Trendy e-sports gaining clout
Global sales in e-sports have soared from USD 130 million in 2012 to USD 865 million in 2018, according to a 2020 analysis by Statista. Experts expect huge growth across the industry in the coming years with turnover of USD 1.79 billion forecast for 2022.
Sell-out “League of Legends” tournaments
Enthusiastic fans saw visitor numbers to the Intel Extreme Masters World Championship in Katowice, Poland swell to 174,00 compared to 85,000 concertgoers at Rock am Ring in 2019. Tickets to a League of Legends sold out in four minutes compared to ten minutes for concert tickets by singer Adele. Such keen interest is fuelling the attractiveness of e-sports for advertising and sponsorship by renowned brands.
Well-known companies backing industry
Agencies are also finding more creative ways of presenting their customers in the right light amid growing numbers of fans. The Hamburg-based agency OMG Fuse has created a platform for HP, the U.S. multinational information technology company, with OMEN Academy. Launched in 2018, the platform promotes e-sports among youths in Germany and has its own tournament called the OMEN series.
U.S. tech giants on board
Major U.S. technology companies have their own streaming platforms. Facebook, for instance, uses a channel on Google-owned YouTube. Microsoft streams via Mixers, which it bought in 2016 when the company was called Bean, and Amazon uses Twitch, which it purchased in 2014, and now holds sways in the e-sports sector.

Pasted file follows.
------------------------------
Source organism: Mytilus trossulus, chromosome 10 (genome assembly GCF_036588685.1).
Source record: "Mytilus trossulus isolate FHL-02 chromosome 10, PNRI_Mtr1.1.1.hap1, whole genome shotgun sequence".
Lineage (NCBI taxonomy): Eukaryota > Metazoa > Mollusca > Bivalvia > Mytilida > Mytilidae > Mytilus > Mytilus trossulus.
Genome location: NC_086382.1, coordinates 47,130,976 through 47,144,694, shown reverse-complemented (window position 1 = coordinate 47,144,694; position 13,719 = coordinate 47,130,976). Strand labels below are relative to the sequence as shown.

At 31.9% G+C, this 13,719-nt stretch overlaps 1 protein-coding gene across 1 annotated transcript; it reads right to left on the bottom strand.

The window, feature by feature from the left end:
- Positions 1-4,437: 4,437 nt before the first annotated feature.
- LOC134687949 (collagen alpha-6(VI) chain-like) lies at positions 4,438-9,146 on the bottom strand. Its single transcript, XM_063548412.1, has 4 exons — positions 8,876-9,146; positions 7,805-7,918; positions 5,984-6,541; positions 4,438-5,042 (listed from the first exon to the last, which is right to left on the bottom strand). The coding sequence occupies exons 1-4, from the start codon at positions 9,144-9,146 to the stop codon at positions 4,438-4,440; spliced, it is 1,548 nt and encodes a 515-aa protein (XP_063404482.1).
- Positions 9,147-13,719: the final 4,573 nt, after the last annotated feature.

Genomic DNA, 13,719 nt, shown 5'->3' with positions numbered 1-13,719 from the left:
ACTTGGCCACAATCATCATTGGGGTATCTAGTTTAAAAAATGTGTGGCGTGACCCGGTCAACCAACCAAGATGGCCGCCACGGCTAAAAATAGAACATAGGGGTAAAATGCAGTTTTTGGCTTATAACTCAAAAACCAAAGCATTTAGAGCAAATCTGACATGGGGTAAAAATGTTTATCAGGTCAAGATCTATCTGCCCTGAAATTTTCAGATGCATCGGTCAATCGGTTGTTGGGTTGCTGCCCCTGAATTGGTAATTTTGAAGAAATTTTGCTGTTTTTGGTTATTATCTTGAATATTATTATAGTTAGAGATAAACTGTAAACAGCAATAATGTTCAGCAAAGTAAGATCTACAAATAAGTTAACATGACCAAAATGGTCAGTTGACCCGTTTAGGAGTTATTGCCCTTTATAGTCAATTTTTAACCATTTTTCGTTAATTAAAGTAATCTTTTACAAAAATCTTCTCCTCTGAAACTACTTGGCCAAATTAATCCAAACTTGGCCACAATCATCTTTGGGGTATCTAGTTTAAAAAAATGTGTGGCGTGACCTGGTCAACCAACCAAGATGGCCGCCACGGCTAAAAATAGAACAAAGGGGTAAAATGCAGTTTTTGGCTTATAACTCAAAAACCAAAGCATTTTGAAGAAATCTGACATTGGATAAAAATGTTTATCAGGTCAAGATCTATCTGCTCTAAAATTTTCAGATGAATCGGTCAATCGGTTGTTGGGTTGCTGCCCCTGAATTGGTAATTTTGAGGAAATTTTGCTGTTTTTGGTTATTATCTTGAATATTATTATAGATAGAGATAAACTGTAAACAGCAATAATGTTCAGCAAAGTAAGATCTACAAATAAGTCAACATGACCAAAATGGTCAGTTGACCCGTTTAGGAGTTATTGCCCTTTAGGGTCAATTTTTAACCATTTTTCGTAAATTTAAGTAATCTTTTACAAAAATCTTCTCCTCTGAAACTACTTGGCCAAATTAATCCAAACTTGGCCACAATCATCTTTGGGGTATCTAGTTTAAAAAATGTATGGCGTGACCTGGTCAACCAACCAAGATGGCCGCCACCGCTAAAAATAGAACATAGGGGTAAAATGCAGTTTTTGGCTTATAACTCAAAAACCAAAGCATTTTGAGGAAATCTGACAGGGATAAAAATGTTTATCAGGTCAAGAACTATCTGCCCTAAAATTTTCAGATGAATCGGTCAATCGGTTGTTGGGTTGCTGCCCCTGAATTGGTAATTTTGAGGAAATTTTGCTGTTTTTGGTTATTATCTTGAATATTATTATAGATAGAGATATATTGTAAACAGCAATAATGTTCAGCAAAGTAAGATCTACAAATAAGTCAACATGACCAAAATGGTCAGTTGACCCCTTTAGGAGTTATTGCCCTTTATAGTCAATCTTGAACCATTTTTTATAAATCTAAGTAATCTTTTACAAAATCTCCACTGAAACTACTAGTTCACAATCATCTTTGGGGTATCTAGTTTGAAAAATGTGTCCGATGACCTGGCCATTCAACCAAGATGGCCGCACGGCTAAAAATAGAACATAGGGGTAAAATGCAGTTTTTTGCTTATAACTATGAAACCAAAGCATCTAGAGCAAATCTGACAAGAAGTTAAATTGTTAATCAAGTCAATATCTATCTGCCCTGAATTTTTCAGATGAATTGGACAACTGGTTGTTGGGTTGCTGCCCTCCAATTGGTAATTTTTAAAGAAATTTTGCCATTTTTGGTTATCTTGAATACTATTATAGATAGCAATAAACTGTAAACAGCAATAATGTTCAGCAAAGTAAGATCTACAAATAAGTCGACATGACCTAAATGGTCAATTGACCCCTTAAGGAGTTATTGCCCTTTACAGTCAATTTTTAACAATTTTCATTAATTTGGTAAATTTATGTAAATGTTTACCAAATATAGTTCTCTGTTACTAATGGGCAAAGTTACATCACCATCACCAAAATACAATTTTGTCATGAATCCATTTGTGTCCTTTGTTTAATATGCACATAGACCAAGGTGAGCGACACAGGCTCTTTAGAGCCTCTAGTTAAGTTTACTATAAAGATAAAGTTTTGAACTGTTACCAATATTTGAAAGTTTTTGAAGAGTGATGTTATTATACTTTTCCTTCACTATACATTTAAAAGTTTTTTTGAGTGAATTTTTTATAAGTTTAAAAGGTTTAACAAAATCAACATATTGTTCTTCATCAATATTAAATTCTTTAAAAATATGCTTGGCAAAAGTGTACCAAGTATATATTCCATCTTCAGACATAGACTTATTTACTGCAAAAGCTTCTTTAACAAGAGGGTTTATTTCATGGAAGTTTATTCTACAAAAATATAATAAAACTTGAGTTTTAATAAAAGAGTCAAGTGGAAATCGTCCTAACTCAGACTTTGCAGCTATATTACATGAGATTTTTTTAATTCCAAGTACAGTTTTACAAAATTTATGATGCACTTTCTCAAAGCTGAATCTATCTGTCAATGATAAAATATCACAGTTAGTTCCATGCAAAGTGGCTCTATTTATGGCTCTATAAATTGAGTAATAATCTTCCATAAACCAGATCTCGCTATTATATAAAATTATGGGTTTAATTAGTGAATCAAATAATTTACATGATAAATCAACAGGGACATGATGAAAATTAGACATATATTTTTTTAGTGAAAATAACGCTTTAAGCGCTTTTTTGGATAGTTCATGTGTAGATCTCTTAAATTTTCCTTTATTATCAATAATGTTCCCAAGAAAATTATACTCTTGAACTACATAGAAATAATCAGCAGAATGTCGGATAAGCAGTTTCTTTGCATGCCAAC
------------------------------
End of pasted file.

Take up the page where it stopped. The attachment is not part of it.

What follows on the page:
Millions in prize money
Plenty of money can be earned in e-sports, said Markus Kliemke, Director of Esports at Lagardère Sports in Hamburg. “Players in the League of Legends earn salaries of around U.S. 300,000 p.a.” Players of Dota 2, a multiplayer online battle arena (MOBA) video game developed and published by Valve, earn prize money and last year, USD 35 million was up for grabs. The concept of e-sports also featured during the recently ended SMWHH in Hamburg. Are e-sports really sport and worthy of the Olympics? Although the issue is of lesser importance to players, Kliemke prefers to speak of “competitive entertainment”.